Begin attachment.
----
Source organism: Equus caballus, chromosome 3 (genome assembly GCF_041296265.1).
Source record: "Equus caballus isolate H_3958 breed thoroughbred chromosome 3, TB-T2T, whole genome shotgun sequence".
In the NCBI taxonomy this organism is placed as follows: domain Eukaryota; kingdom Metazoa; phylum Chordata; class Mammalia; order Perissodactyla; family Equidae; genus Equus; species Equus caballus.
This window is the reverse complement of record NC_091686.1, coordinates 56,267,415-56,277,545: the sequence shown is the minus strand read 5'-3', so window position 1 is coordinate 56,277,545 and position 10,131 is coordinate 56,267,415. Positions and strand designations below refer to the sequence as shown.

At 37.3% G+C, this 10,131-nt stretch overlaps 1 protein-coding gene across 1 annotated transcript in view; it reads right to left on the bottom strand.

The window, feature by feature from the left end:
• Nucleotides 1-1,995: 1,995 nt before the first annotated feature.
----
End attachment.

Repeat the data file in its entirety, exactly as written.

Source organism: Equus caballus, chromosome 3 (genome assembly GCF_041296265.1).
Source record: "Equus caballus isolate H_3958 breed thoroughbred chromosome 3, TB-T2T, whole genome shotgun sequence".
In the NCBI taxonomy this organism is placed as follows: domain Eukaryota; kingdom Metazoa; phylum Chordata; class Mammalia; order Perissodactyla; family Equidae; genus Equus; species Equus caballus.
This window is the reverse complement of record NC_091686.1, coordinates 56,267,415-56,277,545: the sequence shown is the minus strand read 5'-3', so window position 1 is coordinate 56,277,545 and position 10,131 is coordinate 56,267,415. Positions and strand designations below refer to the sequence as shown.

At 37.3% G+C, this 10,131-nt stretch overlaps 1 protein-coding gene across 1 annotated transcript in view; it reads right to left on the bottom strand.

The window, feature by feature from the left end:
• Nucleotides 1-1,995: 1,995 nt before the first annotated feature.